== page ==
biosensors

A new review in the Journal of Biosensors highlights the recent advances in developing biosensors to detect neurotransmitters in the human brain.

Neurotransmitters are important biological chemicals located and released in the brain to allow a signal from one nerve cell to pass to another one. There are approximately 50 neurotransmitters identified, but the ones we are most familiar with include glutamate, dopamine, and serotonin. They are used by billions of nerve cells in the brain to regulate various neurophysiological processes such as memory, cognition, attention, alertness, and behavioral states.

Variations in the level of neurotransmitters may result in different mental and physical disorders such as Alzheimer’s and Parkinson’s diseases, schizophrenia, and various types of cancers. The timely and accurate determination of neurotransmitter levels is essential for effectively diagnosing and monitoring of the diseases.

What is the role of biosensors?

Biosensors are analytical devices capable of converting a biological response into an electrical signal. Due to the rapid development of nanotechnology during the past decade, many new biosensors have been designed to detect neurotransmitters in chemical and biological samples.

Nanoparticles, owing to their small size, possess some unique physical and chemical characteristics which enable them to pass through biological barriers, and reach the target tissue, without exhibiting significant toxicity. Nanomaterials can also be conjugated with various medications, contrast agents, and other biological substances which can be useful in the design of more efficient bioassays. They have proven themselves to be more stable and sensitive than the traditional diagnostic methods.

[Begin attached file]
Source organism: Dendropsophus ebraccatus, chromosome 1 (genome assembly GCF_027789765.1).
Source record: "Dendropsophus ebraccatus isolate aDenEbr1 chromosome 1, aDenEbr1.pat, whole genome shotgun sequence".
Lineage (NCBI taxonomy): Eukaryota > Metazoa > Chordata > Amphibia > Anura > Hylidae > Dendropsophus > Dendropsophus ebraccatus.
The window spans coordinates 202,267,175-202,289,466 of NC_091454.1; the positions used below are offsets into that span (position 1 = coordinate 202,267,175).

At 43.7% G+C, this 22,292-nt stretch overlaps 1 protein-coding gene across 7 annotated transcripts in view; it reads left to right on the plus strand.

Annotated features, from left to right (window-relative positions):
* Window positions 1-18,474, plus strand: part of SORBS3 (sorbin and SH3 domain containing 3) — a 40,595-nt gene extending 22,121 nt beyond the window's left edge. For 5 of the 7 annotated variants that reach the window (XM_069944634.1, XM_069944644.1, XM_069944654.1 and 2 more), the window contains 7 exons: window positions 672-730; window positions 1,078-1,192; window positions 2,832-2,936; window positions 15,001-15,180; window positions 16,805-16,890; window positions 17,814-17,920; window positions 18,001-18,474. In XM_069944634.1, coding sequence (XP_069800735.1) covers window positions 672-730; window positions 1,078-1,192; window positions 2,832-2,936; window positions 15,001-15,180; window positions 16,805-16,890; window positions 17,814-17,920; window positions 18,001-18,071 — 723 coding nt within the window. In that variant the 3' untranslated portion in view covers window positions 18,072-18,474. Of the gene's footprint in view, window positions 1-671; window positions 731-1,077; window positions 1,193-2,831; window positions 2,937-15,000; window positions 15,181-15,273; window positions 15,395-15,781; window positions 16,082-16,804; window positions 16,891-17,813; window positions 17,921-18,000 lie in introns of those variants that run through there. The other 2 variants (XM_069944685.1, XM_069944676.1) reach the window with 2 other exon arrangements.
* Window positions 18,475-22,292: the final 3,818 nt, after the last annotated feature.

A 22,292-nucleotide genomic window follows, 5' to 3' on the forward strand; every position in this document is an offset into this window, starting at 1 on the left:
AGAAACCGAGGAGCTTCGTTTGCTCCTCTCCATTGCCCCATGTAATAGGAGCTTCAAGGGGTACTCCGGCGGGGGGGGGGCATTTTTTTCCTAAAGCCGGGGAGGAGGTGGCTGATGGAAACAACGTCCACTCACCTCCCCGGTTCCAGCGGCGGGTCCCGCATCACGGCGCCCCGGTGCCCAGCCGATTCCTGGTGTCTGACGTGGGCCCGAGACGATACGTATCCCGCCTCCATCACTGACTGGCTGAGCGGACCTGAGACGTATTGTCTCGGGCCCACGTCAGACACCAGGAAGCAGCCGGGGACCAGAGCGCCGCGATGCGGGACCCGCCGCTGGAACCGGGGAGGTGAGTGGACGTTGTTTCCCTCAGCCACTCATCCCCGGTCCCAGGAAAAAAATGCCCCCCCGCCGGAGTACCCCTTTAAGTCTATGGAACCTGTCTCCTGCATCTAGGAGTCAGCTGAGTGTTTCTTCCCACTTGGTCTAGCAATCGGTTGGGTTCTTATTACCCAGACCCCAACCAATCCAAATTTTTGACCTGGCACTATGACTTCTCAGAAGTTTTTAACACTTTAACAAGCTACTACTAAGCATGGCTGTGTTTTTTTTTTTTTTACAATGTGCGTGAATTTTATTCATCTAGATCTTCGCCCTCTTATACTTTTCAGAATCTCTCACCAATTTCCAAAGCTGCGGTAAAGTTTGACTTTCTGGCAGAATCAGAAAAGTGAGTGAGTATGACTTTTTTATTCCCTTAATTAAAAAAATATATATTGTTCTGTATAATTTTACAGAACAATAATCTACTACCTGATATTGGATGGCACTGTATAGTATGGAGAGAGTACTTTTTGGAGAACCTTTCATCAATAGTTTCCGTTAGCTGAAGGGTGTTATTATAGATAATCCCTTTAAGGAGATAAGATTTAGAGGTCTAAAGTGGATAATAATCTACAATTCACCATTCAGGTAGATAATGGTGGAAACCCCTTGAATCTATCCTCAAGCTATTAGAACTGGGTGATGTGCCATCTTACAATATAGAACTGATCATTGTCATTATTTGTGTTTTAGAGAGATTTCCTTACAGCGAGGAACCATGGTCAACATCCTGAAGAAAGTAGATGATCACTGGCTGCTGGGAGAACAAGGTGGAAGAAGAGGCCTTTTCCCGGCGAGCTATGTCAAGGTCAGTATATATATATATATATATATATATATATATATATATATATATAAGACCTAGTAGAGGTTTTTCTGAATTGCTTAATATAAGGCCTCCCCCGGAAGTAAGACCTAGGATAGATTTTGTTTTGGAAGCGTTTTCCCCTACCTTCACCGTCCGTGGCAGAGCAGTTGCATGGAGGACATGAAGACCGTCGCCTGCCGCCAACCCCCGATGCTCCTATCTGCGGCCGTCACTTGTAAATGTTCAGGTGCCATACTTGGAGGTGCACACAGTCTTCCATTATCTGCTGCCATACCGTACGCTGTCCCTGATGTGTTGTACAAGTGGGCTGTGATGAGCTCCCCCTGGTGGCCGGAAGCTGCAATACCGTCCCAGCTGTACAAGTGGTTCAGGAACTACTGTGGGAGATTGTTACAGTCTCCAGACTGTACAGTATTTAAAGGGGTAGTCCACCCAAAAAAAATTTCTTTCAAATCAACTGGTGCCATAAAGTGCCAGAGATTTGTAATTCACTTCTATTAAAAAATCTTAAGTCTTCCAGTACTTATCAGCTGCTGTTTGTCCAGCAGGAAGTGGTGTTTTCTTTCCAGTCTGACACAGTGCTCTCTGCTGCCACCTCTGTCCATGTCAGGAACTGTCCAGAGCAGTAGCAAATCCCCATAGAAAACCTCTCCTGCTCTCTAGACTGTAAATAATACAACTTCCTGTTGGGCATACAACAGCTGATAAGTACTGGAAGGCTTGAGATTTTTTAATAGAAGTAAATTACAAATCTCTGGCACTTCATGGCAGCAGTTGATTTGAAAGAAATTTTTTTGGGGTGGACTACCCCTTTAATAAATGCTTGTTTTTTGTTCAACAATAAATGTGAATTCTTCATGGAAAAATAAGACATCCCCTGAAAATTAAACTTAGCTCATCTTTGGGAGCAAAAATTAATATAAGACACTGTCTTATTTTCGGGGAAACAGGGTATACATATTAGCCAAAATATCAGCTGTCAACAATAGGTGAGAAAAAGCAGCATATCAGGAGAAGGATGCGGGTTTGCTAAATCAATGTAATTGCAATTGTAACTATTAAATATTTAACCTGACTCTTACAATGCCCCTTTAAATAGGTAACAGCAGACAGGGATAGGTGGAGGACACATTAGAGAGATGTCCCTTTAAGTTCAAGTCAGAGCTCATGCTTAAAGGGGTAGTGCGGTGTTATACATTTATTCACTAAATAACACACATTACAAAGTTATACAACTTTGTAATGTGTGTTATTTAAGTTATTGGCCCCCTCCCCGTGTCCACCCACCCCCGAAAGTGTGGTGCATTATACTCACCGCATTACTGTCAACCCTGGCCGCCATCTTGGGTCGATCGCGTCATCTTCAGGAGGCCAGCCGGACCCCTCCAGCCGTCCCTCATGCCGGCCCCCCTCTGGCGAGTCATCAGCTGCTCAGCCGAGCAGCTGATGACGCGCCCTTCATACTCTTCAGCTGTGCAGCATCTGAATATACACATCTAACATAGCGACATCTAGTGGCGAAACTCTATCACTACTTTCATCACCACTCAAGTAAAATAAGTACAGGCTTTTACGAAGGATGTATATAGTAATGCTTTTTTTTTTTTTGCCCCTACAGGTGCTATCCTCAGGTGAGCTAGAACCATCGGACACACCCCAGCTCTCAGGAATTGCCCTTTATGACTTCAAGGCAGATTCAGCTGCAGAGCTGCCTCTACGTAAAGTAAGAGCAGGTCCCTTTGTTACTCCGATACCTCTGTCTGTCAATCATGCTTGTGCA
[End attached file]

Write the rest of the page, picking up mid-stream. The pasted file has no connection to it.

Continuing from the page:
In a recent edition of the Journal of Biosensors and Bioelectronics, a group of scientists from South Korea summarizes the recent advances of biosensors in neurotransmitter detection.

Glutamate

Glutamate, the most abundant neurotransmitter of all mammals, is involved in normal brain functions such as memory, learning, and cognition. It is distributed throughout the extracellular fluids of the brain. Brain injury can vary blood glutamate levels. Even a slight increase or decrease in the concentration of glutamate might cause neurological diseases such as schizophrenia, epilepsy, or Alzheimer’s diseases. Recent discoveries have demonstrated that carbon nanotube modified-platinum electrodes can accurately detect glutamate in liquid samples of isolated rat brain nerves.

Dopamine

Dopamine, the most important inhibitory neurotransmitter, controls various cardiovascular, hormonal, renal and central nervous system functions. Abnormal dopamine level causes severe neurological disorders such as Parkinson’s disease. Scientists have developed biosensors for the selective monitoring of potassium ion-induced dopamine in human blood serum and urine samples. The sensing electrodes were coated with gold nanoparticles and silver nanowires to enhance the sensitivity and detection limit.

Serotonin

Serotonin, a monoamine neurotransmitter, contributes to feelings of well-being and happiness. Low serotonin levels have been linked to depression, whereas a high level of serotonin in the body may result in carcinoid syndrome. The presented method with a polymelamine-modified edge plane pyrolytic graphite biosensor provides an opportunity for qualitative and quantitative characterization and simultaneous determination of serotonin in spiked human serum and urine samples without the necessity of sample pretreatments or time-consuming extraction.

Biosensors are a promising technique for the detection of neurotransmitters. Further development of ultra-small, multiplexed, nanoarray, and label-free biosensors can contribute to the realization of clinical and pharmaceutical applications.

Written by Man-tik Choy, Ph.D

Reference: Moon, J.M. et al. 2018. Conducting polymer-based electrochemical biosensors for neurotransmitters: A review. Biosensors and Bioelectronics,102, 540-552. DOI 10.1016/j.bios.2017.11.069.

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